Female Military Officers Report a Desire for Menstrual Suppression During Military Training

Mil Med. 2021 Jan 25;186(Suppl 1):775-783. doi: 10.1093/milmed/usaa339.


Introduction: Service women face female-specific challenges that present physiological and logistical burdens and may impact readiness. The stress of training can change menstrual patterns and symptoms, and limited access to hygienic, private facilities can hinder menstrual management. Therefore, suppressing menses with continuous hormonal contraception may be of interest.

Materials and methods: The 9-item "Military Women's Attitudes Toward Menstrual Suppression." questionnaire was administered to female officers upon entry (baseline) and graduation (post) from a 6-month secondary training course. Respondents rated their attitudes about menstruation and the stress of training, the desire for menstrual suppression, and the logistical burden of menstruation on a 1 (strongly agree) through 5 (strongly disagree) scale. Wilcoxon Signed Rank Tests determined changes in the distribution of responses from baseline to post.

Results: Female officers (n = 108) completed baseline and post questionnaires (age 25.2 ± 0.3 years). At baseline, the majority disagreed/strongly disagreed that the stress of training "makes periods worse than usual" (n = 77, 71%), "increases menstrual symptoms and bleeding" (n = 77, 71%), or "magnifies premenstrual syndrome" (PMS; n = 69, 64%). Although 50% (n = 54) agreed/strongly agreed that "stopping periods while women are training is a good idea," 37% (n = 40) disagreed/strongly disagreed. The majority agreed/strongly agreed that menstrual suppression would prevent "the worry about menstrual supplies" (n = 75, 70%) and "the inconvenience of having a period during training" (n = 69, 64%). Many agreed/strongly agreed that it is difficult to deal with periods during training because "there is no privacy" (n = 52, 48%), "the inability to find adequate facilities" (n = 70, 65%), and "the lack of opportunity to use adequate facilities" (n = 52, 48%). Opinions remained largely consistent from baseline to post.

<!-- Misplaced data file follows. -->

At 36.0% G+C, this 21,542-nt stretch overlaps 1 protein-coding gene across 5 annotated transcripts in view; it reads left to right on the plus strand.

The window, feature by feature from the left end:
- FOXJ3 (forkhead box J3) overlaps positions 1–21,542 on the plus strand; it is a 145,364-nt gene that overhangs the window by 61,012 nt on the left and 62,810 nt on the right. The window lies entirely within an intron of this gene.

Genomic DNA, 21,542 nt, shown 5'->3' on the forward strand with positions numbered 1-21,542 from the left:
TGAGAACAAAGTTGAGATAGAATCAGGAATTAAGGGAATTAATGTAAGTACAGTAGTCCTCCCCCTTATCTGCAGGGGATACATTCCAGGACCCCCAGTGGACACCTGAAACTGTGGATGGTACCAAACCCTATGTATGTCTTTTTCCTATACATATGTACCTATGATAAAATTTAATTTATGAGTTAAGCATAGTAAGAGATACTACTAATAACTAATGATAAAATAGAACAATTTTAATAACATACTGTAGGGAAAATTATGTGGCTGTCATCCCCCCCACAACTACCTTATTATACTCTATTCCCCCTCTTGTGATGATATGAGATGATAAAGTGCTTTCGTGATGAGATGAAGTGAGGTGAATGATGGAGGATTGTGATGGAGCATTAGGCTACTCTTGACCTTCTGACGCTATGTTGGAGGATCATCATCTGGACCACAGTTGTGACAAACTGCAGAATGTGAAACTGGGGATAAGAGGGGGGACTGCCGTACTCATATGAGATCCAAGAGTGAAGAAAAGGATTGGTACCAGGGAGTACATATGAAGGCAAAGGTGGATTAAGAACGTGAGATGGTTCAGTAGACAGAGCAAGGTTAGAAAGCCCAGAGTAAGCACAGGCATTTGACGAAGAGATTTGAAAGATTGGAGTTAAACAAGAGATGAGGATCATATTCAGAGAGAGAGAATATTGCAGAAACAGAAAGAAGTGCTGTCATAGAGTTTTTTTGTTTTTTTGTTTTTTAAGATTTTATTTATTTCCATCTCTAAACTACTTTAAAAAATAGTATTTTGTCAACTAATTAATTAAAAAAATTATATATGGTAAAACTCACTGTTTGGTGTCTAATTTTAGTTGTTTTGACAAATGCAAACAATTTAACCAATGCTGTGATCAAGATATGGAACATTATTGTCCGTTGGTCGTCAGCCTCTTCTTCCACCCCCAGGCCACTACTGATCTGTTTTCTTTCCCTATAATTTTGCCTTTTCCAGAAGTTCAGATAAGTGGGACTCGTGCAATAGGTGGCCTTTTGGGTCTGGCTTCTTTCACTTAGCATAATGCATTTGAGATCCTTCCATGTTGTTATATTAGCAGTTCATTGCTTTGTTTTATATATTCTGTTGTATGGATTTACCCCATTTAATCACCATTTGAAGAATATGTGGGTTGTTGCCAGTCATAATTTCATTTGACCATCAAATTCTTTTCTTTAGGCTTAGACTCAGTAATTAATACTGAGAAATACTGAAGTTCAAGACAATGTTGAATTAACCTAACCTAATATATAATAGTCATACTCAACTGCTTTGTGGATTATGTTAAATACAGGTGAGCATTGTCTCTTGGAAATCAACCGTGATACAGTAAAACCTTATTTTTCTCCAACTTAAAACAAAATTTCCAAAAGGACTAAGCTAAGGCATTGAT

Conclusions: The desire for menstrual suppression among service women during training is high. Military health care providers should be prepared to counsel service women about strategies to manage menstruation, including the efficacy of continuous hormonal contraception for menstrual suppression. Future studies investigating benefits or risks of continuous hormonal contraception for menstrual suppression in service women should inform the clinical recommendations.

Publication types

  • Research Support, U.S. Gov't, Non-P.H.S.

MeSH terms

  • Adult
  • Amenorrhea
  • Female
  • Humans
  • Menstruation*
  • Military Personnel*
  • Premenstrual Syndrome
  • Surveys and Questionnaires